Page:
An M.G. Locost Build
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November 21, 2012
Sheet Metal

For a couple of months now we've been looking forward to welding on all of our sheet metal panels. Somewhere along the line, though, we lost track of how many panels there actually were. It turns out there's twelve, plus the floor. We're only about half done, and it's starting to feel like actual work. The Locost book has this to say about finishing up the frame, and we're not paraphrasing, although we can't help but add a few comments:

"All that remains now (All right! Last thing!) is to panel in the floor with 16swg sheet steel... (and then we're done!) Sheet steel now needs to be cut (Wait, there's more?) for the sides of the transmission tunnel and welded in place. (and that's it?) Sheet steel is also needed (I guess not) for the footwell/bulkhead panels, and the rear suspension side panels. You now have a complete chassis. (Yay! We're done!) Fabricate from 1in wide x 1/8in thick steel strip (Huh? We're not done?) the curved sections that form the profile for your rear mudguards... The chassis should now be given a coat of rust-inhibiting paint. But first..." (Really?)

  Will look better covered with carpet or something
click to enlarge

Needless to say, we're a little bit behind schedule. We expected to be painting the frame this weekend. Now we're just hoping to paint it this year. We have another six panels to weld, two of which still need to be made because we couldn't test fit them with the engine in the car, so we didn't bother to cut them out. We still have way too much welding to do even after all the panels are in place, because we're not done welding all of our stupid tabs and oh, by the way, we're getting a little tired of making those, too.

Each sheet metal panel takes about two hours to weld in place. First you have to position the panel properly, then you have to grind away some more clearance because you only thought you fit it correctly when you first cut it out. Then you have to move around the car, welding the edges about 3-4 inches at a time, spacing the welds so the panel doesn't warp uncontrollably, all the while making sure your plastic clamps don't melt to the panel. Then, after welding, you have to grind down the beads wherever someone in the passenger seat might see them, and finally, you have to file and sand the metal smooth again.

Panel warping is practically invisible  
click to enlarge

None of the panels warped uncontrollably, but they all warped. This typically resulted in a slight bulge in the panel. The worst case, the passenger footwell, has only about a 1/4" bulge, but the good news is that you can take a photograph from just about any angle and it doesn't show. The bulges also have a kind of stabilizing effect. The panels are stiff as a board. You can push on them all you want and they won't move even a fraction of a millimeter. They feel more like 1/8" steel plate, which is great. We still wish they were flat, though.

We might've been a little harsh on our Millermatic 140 welder earlier, when we blamed all the arc dancing and wire spatter we were getting on high current settings and thin wire. The other night we were welding 20 gauge sheet metal at a nice, low setting of 3, and we were still having arc issues, until about 30 minutes in when we heard this loud bang from the machine. We opened it up and the big plastic retainer for the wire spool was lying in the bottom of the box. You don't have to know a lot about welders to figure out it probably doesn't belong there.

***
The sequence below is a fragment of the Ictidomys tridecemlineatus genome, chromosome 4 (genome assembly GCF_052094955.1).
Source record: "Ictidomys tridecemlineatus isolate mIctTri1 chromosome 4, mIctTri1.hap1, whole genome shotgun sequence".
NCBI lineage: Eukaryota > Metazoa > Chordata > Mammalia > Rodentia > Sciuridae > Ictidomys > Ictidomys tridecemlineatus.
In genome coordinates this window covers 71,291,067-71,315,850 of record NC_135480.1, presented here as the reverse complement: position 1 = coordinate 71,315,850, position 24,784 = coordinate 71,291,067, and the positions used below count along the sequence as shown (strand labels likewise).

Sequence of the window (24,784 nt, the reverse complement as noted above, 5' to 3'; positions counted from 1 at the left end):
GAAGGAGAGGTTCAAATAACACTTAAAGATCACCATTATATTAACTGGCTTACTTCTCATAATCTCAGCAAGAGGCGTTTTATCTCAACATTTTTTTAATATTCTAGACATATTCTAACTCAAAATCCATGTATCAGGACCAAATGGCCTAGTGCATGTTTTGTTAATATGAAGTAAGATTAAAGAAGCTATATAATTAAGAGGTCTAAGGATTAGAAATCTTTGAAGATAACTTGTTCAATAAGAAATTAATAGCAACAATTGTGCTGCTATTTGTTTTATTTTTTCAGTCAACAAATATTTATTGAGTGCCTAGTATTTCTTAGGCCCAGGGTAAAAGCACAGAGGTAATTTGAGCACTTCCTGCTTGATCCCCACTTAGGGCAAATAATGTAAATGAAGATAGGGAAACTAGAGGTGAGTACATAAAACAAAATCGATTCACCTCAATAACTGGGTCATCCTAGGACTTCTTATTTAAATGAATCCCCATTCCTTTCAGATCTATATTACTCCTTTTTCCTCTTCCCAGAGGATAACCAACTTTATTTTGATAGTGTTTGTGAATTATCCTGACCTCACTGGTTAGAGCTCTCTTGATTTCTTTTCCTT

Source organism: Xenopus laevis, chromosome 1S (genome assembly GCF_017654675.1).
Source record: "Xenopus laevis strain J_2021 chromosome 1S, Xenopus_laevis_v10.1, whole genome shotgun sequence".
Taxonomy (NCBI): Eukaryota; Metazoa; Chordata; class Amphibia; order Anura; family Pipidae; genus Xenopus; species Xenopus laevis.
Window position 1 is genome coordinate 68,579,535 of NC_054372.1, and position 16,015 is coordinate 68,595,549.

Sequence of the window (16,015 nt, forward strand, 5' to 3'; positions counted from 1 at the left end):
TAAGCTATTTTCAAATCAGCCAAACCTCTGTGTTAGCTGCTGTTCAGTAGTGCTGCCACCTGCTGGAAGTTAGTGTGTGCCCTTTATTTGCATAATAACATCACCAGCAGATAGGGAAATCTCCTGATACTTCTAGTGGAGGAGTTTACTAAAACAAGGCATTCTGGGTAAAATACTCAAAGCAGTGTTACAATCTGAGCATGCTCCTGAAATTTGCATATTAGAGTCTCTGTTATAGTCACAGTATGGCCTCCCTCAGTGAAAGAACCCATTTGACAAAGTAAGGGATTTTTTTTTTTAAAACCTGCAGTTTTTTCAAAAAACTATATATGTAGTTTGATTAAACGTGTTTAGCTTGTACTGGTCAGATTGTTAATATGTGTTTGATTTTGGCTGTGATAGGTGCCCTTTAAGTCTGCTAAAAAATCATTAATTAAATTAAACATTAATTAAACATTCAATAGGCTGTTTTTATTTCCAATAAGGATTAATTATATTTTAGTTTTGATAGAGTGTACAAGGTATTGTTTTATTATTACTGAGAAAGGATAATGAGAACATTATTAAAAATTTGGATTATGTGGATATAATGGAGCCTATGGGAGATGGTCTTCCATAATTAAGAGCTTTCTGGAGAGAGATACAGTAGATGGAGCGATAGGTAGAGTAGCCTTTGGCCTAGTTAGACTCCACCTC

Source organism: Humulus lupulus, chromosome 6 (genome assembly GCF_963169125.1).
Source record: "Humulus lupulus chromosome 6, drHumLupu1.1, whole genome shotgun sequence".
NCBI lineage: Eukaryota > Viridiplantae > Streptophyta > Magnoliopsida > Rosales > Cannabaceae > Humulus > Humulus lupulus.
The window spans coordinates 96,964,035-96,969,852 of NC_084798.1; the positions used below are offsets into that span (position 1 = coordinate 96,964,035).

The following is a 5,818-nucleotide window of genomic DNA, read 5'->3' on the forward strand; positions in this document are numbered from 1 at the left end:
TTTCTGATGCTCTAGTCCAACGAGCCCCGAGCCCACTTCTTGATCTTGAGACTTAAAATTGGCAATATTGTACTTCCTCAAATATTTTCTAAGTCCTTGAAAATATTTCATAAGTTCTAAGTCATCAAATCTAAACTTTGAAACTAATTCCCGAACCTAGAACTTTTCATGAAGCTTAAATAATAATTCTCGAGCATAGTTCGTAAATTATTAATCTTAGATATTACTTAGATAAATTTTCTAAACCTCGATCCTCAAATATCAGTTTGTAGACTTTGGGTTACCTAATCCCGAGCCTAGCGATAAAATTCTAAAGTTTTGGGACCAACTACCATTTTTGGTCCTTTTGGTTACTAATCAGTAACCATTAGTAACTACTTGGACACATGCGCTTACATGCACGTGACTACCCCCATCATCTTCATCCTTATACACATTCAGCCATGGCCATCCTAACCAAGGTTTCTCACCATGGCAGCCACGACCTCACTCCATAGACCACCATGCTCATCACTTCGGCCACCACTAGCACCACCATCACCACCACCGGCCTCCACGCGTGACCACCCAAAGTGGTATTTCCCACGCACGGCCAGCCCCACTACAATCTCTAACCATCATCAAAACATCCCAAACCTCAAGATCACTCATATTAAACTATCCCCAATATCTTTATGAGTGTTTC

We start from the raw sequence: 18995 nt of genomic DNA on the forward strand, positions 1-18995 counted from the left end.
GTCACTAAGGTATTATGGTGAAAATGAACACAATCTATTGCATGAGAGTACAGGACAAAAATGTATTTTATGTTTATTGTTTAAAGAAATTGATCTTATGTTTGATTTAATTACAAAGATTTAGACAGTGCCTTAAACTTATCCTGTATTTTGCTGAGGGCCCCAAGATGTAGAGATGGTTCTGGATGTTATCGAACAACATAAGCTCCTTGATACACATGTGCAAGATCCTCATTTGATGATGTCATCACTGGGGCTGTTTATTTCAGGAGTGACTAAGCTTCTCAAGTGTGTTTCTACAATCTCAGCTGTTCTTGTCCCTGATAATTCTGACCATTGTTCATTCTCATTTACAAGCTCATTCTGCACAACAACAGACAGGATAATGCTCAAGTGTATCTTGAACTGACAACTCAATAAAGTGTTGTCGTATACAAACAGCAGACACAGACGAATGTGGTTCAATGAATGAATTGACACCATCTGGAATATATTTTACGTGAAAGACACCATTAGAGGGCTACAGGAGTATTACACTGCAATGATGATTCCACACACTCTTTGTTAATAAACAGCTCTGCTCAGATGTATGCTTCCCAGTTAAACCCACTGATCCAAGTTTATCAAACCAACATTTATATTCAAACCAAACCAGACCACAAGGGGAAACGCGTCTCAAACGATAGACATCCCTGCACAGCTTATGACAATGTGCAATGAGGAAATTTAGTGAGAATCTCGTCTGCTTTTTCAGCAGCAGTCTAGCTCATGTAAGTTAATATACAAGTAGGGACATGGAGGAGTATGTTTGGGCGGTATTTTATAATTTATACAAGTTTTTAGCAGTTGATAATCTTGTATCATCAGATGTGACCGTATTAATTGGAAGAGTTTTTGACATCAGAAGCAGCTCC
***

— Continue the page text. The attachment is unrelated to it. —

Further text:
Wire spool free of it's restrictive tensioner
click to enlarge

To get a stable arc, the wire has to come out of the machine smoothly and at a constant speed. If the wire speed is jerky, the arc will be too, and that'll cause spatter as melting wire droplets hit cold spots on the metal instead of the puddle, and then bounce away and attach themselves to other parts of the work. To make sure the wire speed is constant, the wire spool is kept under tension by a friction mechanism built into the spool holder, a mechanism that depends on the plastic retainer being screwed on tight.

We're not sure who tightened the retainer last (okay, we are, but we're not saying. Okay, it was me.) and we're not sure how long the wire spool had been free to rotate on its own, but about two weeks would be a safe bet, because that's when we started noticing the problem. On the plus side, we've been meticulous about making sure we thoroughly cleaned our welds and had plenty of shielding gas, because either of those could've been the problem, too. And it's all fixed now, although in the end we'll have to live with our ugly, spatter-infested motor mounts.

Any frame discrepancies are now locked in forever  
click to enlarge

At least our sheet metal panels will look good. Well, not good of course, but as good as we can make them. And they're solid, having taken all the springiness out of the chassis, at least longitudinally. The floor should help even more, assuming we can get it cut out and welded in place without destroying our work to date. In any case we're happy to be welding the floor rather than riveting it on. It'll reinforce some our earliest welds, and give the car that carved-from-a-single-piece feel that makes riveted floors so jealous.

In the meantime, we're about to mark a major milestone in our build plan. When we first wrote our build plan web page, it calculated a completion date sometime in March of 2014. The page figures out the date based on how many hours we've worked each week, on average, and the number of hours remaining in the project. As our hours per week has steadily increased, we've watched this date move back through February, January, and then into December of 2013. Two weeks ago it moved into November. Now, sometime this week, our estimated completion date will be less than a year away.


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